Being over 4000 miles apart, it’s no wonder that the diversity of wildlife in Minnesota is completely different to that of the UK, but along with different animals, comes different diseases, and many different parasites.
A parasite which I have not encountered before my time here at the WRC is a type of roundworm, whose host is the raccoon. This parasitic worm is called Baylisascaris procyonis. It usually spends its life inside the gut of a raccoon, periodically shedding its eggs within the raccoon’s feces. To the raccoon, it is virtually harmless, but very widespread, infecting up to 70% of adults and 90% of juveniles. If it is harmless though – then why write a blog about it?
Since my time at the WRC, numerous other, ground-feeding animals, such as squirrels, rabbits and woodchucks have been brought in with suspected Baylisascaris infections. These animals have accidentally ingested the eggs along with their food whilst foraging. When this happens, the parasitic larvae migrate to their brain or eyes, which is not only potentially fatal, but can also cause visual impairments, substantial neurological damage and considerable lack of coordination.
I’ve also learned that Baylisascaris is a potential threat to humans. It most commonly affects children, as they are more likely to ingest contaminated soil or sand to which raccoons may have access. Unfortunately, there is no treatment which is known to completely eradicate the disease in humans, and in cases where the infection is not fatal, severe neurological damage can occur, along with blindness.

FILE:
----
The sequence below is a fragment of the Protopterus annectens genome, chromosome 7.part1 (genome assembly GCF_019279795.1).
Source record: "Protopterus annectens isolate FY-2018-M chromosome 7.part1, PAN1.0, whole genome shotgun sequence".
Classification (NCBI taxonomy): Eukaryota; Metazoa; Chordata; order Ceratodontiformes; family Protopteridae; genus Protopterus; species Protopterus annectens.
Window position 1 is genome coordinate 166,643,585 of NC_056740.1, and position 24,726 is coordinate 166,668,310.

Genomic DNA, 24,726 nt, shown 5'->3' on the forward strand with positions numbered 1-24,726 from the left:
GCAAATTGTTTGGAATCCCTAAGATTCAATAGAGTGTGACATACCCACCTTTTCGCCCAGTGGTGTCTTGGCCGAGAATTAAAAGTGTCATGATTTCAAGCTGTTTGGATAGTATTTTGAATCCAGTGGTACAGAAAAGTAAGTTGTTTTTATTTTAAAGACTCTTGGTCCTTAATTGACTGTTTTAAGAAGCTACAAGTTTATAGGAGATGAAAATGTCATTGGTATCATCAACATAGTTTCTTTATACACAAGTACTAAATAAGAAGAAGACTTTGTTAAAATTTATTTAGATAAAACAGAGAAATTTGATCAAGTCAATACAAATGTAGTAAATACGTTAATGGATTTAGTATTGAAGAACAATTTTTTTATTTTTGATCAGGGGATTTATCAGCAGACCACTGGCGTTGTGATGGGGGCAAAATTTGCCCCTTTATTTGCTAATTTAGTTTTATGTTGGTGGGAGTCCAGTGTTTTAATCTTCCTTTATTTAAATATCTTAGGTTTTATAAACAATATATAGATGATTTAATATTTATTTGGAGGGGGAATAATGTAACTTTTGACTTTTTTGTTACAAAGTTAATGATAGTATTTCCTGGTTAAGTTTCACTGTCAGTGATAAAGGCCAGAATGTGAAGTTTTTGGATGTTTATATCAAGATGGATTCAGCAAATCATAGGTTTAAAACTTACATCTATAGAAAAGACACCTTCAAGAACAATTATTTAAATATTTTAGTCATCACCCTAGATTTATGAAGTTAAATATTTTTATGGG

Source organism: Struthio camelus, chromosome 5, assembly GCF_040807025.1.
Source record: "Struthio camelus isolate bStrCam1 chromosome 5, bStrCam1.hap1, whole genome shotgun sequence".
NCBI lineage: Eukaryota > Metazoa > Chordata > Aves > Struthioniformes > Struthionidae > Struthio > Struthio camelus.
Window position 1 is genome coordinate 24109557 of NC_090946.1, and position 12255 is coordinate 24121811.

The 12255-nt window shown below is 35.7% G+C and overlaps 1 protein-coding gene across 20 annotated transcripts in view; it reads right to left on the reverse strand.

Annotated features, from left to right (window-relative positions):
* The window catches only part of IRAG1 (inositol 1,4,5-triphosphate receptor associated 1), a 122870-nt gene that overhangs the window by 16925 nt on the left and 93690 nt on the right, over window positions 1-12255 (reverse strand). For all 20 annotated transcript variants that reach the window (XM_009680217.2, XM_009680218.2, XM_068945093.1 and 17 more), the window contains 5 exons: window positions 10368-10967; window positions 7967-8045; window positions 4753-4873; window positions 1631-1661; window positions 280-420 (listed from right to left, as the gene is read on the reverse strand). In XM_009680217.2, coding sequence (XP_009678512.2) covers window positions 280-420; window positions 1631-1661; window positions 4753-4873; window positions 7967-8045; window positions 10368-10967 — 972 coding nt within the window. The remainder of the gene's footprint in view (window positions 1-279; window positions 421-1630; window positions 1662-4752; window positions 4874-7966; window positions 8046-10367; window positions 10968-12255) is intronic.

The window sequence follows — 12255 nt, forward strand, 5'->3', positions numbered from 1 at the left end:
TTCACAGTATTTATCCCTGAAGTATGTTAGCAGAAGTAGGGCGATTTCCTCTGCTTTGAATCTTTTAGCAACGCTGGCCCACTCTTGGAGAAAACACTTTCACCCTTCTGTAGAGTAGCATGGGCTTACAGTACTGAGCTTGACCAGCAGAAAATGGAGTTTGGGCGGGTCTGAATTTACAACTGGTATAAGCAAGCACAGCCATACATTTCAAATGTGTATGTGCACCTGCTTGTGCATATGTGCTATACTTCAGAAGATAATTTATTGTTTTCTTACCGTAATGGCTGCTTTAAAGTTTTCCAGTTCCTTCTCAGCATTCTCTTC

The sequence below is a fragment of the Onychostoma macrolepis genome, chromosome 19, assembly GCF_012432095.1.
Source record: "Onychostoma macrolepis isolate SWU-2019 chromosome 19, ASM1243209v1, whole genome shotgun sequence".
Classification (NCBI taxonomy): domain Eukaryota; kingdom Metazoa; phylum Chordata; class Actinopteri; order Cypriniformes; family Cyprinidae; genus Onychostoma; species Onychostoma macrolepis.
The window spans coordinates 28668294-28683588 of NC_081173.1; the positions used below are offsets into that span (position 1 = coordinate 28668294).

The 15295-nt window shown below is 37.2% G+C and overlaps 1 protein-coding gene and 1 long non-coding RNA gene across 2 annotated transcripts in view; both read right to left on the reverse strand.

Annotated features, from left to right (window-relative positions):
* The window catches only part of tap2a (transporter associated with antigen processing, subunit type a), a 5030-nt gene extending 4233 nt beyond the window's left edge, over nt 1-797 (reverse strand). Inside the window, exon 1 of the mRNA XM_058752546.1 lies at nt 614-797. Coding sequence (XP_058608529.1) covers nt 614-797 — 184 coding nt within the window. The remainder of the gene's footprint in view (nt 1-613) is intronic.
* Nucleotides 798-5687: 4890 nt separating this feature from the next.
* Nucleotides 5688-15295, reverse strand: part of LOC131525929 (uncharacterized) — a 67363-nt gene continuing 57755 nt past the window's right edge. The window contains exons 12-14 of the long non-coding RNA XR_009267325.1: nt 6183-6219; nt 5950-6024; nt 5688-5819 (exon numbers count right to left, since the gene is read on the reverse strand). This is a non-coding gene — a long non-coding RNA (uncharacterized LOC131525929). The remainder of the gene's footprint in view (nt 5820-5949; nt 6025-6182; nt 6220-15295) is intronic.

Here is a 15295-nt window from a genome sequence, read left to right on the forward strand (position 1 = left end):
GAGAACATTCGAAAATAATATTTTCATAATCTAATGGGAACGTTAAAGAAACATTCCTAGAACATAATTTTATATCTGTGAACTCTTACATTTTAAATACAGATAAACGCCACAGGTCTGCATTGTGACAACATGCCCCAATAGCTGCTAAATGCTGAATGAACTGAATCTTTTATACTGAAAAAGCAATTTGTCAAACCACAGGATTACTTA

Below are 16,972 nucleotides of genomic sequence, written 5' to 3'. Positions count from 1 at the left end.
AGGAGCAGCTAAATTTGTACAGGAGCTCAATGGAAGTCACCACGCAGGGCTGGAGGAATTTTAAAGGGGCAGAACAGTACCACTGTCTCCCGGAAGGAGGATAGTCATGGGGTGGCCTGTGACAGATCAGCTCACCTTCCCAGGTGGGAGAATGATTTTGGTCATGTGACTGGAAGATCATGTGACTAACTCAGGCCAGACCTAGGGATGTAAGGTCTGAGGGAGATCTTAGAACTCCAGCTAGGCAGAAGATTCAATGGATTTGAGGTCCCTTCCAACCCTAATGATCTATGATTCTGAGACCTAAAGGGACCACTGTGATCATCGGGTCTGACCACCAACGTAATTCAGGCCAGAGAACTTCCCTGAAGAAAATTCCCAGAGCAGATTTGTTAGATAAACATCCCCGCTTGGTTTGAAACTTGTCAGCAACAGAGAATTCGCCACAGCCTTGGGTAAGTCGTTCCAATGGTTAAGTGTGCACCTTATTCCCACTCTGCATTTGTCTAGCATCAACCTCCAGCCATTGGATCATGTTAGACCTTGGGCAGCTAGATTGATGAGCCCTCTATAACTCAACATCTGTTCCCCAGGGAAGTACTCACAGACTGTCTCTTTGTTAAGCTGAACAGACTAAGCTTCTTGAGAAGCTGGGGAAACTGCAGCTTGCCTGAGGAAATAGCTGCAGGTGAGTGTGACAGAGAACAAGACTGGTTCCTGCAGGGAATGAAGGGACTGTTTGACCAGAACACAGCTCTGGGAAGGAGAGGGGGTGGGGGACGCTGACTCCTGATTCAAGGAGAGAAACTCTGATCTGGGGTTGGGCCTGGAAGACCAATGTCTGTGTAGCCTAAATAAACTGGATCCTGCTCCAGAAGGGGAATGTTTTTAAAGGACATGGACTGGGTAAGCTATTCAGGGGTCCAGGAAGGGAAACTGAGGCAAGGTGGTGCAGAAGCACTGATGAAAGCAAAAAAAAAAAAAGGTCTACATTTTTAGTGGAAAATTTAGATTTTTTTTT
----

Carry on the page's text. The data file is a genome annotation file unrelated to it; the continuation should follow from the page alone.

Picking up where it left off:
This is the direst warning we can give to people who find orphaned raccoons in their yard, and with the best intentions, want to care for and rehabilitate them. Not only is this illegal without the necessary permits from the DNR, but it is also incredibly dangerous.
On a positive note – not all of the infected animal patients admitted to the WRC suffer fatal damage from the parasite. Sometimes the worm causes only a slight visual impairment, or some minor imbalance. One of the neurological effects of the worm can also be a decrease in aggression, and lack of fear of predators. Although these particular animals would not do well in the wild, it does make them ideal for placement, given that they do not become stressed in the presence of humans.
Recently, an infected female woodchuck came in that stole the hearts of everyone at the WRC, not only was she approachable and friendly toward humans, but the sight of her munching on a carrot in her enclosure was enough to make anyone smile.
Happily, she was able to be placed at the Staten Island Zoo in New York, where she will educate a whole new generation of children to love wildlife as much as we do!